The wireless industry's spotlight on moving to 5G is well documented, but many service providers and vendors like AT&T, Verizon and Ericsson are just as keen to take advantage of software-defined networking (SDN) and network functions virtualization (NFV).
Don't just read about what the next wave of wireless technology will be, hear about it from the top tech experts in the world. Join me at the Mobile World Congress trade show in Barcelona, Spain, for " The Path to 5G: Defining the Next-generation of Wireless Networks " luncheon panel that will be held on Tuesday, March 4, from 12:30 p.m. until 2 p.m.
While Infinera may still have room to grow in the optical market, CEO Tom Fallon is not worried about the spending patterns of AT&T and Verizon, but rather on how the broader industry is purchasing optical products.
Verizon may have maintained its No. 1 position On Netflix's ISP Speed Index for January, but it's was neck-in-neck with Cablevision.
Windstream says the FCC's plan to revise its Section 214 discontinuance and copper retirement and IP transition processes should ensure that its business customers won't be left without competitive choices for service.
A group of Republicans has taken the latest shot in the net neutrality battle, claiming that the Obama administration had "an improper influence" over the FCC's recent move to implement Title II on ISPs as part of its new net neutrality rules, reports Ars Technica.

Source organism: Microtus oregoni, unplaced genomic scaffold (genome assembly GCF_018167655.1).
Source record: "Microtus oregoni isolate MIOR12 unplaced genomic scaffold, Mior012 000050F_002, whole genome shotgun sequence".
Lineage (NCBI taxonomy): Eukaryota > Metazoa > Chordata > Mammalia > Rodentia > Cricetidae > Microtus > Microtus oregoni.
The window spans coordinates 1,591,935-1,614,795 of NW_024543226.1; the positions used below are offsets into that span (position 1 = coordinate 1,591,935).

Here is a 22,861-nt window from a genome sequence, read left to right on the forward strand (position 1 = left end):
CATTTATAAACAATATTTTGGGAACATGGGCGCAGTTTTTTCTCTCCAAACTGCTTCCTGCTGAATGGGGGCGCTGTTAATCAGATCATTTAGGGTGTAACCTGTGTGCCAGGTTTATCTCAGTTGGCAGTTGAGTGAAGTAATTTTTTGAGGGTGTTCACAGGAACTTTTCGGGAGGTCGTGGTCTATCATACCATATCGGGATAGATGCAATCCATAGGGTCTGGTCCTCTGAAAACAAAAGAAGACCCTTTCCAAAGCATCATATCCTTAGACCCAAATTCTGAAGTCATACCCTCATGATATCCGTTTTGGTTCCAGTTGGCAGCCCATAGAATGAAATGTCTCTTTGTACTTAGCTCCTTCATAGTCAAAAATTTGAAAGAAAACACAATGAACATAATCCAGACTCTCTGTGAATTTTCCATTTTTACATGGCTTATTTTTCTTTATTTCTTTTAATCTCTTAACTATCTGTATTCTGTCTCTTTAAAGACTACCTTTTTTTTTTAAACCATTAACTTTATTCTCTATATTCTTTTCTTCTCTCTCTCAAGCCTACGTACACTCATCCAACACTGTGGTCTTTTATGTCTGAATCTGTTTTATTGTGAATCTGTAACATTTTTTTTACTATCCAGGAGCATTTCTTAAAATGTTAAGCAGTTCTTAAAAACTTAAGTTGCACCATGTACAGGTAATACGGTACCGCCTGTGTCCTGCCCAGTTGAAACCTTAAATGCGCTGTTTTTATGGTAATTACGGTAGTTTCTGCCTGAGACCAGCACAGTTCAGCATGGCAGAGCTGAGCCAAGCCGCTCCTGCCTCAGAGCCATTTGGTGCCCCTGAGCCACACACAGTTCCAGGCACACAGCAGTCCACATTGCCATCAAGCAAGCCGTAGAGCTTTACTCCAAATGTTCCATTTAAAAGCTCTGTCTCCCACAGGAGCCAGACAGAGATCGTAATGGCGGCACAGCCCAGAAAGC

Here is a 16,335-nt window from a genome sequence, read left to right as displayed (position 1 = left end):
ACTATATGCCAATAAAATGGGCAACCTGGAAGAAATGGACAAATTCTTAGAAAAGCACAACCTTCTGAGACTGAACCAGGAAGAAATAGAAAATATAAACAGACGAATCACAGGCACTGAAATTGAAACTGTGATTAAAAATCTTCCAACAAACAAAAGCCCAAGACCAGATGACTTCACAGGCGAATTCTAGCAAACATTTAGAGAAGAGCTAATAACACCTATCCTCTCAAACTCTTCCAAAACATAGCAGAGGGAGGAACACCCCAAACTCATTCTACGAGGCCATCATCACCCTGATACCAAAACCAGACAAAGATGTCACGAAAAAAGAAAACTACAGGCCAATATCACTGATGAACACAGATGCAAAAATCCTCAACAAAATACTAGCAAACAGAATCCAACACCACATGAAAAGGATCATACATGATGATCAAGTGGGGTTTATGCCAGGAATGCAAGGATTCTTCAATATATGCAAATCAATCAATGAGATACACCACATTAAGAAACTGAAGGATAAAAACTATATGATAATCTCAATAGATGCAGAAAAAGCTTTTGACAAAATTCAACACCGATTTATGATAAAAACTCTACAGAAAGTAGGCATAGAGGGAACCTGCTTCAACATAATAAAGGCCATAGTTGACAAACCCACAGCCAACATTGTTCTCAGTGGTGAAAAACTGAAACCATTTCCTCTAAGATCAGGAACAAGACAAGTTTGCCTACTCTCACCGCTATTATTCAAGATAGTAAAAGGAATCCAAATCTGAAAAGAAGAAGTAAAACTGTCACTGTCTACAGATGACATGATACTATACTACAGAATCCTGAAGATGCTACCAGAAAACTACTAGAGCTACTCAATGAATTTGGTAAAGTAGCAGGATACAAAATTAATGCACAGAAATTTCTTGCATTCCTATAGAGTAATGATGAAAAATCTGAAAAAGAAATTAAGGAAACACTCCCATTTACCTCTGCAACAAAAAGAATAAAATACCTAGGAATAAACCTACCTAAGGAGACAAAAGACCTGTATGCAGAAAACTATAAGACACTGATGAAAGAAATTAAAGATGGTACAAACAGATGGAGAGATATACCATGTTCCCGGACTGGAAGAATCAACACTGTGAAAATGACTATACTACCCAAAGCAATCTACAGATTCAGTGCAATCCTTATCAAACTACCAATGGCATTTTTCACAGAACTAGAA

Frontier Communications may be another traditional wireline telco that has to abide by a host of FCC rules, including the move to reclassify broadband under Title II of the Telecom Act of 1996, but that's just fine for CEO Maggie Wilderotter.
By purchasing $10.5 billion in wireline assets from Verizon, Frontier Communications scales its fiber-to-the-home FiOS footprint from four to seven states. Out of the 2.2 million broadband subscribers it gains, 1.6 million are FiOS broadband customers.
Verizon finally made it public that is selling its wireline assets in three states to Frontier for $10.5 billion, but besides getting more cash to fund its wireless operations, its decision was also influenced by the FCC's move to reclassify wireline broadband providers under Title II of the 1996 Telecom Act.
Frontier Communications officially emerged as the suitor for the $10.5 billion in wireline assets that Verizon wants to offload, signifying its ongoing effort to scale its reach in new markets and deepen its presence in others it already serves. But it remains to be seen how Frontier integrates these new assets.